IMO, John's (Jmcgrogan2's) comment, which I know to be based on a great deal of relevant experience, is the bottom line.
Your comment is so true but somewhere in my past travels,I heard that solid core silver with low capacitance makes for a better phono cable because of the very low signal transfer.Is this not correct?"
Not necessarily. Ultimately, I believe Jmcgrogan2 is correct. You have to take everything on a case by case basis. The solid core silver was my recommendation based on my own personal experience. While I think there's a pretty good chance a silver AQ cable would make you happy, there's no guarantee. That same cable, in other applications in my system, doesn't always sound as good as the copper version of the same cable.
The safest way to do this would be to get a good deal on a used pair. That shouldn't be too difficult because its no longer in production. If you don't like it, you can probably sell it for very close to what you pay for it, so the risk is low. Also, up to this point, I've been able to find one spot in any given system I put together, where the silver cable sounds good. Again, that's no guarantee, but something to just keep in mind.
Well, the question was, "What makes a better phono cable" and not "what is my flavor of the month". When everything is equal (high quality RCA plugs on BOTH sides - Preamp-, high quality solder and so on, then silver can carry more information than any other material on this planet. That's the way it is. What a listener likes or not is a total different chapter :-)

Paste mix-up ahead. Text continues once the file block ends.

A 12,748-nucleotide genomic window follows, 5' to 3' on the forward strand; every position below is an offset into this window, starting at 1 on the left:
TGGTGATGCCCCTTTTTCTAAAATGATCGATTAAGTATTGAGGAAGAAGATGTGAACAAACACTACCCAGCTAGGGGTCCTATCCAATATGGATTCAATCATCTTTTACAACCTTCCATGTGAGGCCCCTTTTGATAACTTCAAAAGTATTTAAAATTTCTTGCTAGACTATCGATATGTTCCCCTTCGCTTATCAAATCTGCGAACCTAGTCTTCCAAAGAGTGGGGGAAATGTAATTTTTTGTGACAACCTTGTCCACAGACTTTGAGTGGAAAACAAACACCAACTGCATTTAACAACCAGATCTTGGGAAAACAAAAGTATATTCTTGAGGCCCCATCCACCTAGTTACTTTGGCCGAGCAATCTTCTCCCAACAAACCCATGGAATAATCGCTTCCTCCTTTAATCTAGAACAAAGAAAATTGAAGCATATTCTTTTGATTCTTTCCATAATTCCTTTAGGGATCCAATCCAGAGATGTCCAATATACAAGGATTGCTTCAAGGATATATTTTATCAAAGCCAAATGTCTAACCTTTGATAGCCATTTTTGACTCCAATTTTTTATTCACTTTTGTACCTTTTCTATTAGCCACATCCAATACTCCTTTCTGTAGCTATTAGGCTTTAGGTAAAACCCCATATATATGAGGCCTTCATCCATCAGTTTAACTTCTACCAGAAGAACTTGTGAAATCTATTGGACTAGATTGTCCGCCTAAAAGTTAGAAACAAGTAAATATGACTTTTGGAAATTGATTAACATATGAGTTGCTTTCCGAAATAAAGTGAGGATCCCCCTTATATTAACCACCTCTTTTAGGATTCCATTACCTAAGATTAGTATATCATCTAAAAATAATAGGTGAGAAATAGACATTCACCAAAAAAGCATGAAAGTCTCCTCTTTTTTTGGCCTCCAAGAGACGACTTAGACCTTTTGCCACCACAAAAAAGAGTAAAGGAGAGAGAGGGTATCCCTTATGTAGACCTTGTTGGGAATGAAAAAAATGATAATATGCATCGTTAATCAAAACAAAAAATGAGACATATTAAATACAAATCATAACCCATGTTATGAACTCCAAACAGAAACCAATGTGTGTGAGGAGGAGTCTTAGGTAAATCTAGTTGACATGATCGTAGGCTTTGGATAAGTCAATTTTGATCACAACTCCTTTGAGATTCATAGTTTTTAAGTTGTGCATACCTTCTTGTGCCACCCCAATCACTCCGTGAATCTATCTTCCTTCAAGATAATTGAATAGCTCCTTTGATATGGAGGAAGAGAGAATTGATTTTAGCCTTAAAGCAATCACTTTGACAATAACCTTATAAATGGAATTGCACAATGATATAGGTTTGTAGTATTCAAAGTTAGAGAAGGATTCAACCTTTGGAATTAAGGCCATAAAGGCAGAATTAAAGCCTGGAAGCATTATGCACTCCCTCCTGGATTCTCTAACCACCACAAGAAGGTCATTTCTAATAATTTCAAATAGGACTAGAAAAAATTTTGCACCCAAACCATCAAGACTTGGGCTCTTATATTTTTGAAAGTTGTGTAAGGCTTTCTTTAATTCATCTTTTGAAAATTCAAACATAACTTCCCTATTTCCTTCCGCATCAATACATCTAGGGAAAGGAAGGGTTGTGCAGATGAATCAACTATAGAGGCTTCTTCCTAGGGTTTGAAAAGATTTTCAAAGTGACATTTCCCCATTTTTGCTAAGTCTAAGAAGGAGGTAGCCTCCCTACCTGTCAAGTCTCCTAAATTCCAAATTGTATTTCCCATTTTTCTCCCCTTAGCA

Al, (Almarg), I recognize bs that's why I called him (Syntax) on it and of
course he doesn't have a reply. I know about measuring impedance,
conductivity, resistance, etc. but never heard of a way to measure transfer
of information in this way specially when it comes down to our topic, the
quality of the audio signal. I was just curious why would anyone make such
an irrelevant statement specially if as you pointed out he's been called on it
Thank you kindly Al. I always value your comments. Though many might say too much experience, and I could not argue.
No simple Chocolate or Vanilla choice here. Do you know how hard it is to pick a favorite flavor when you've tried 48 different flavors?? Sometimes less is more. ;^)
Many thanks to all for the replies. What I should of stated in the original post was which conductor is the most revealing as a phono cable given the fact that the signal is so small but very important part of the chain.Just makes sense to have a true to the sorce as possible cable from cartridge to phono.
I'd recommend taking advantage of the Cable Company's lending library of cables if you don't have the ability to audition in your system locally. Cables are so system dependent.
Though I should also point out that Audience takes the interesting approach of different cables for different types of carts. Low impedance LOMC, higher impedance LOMC and MM.
03-13-15: Roscoeiii+1. Excellent suggestion by Roscoe. Also, Frank, it may be helpful for us to know what cartridge and what phono stage you are using, what load value you are applying at the input to the phono stage, and approximately what length the cable would be.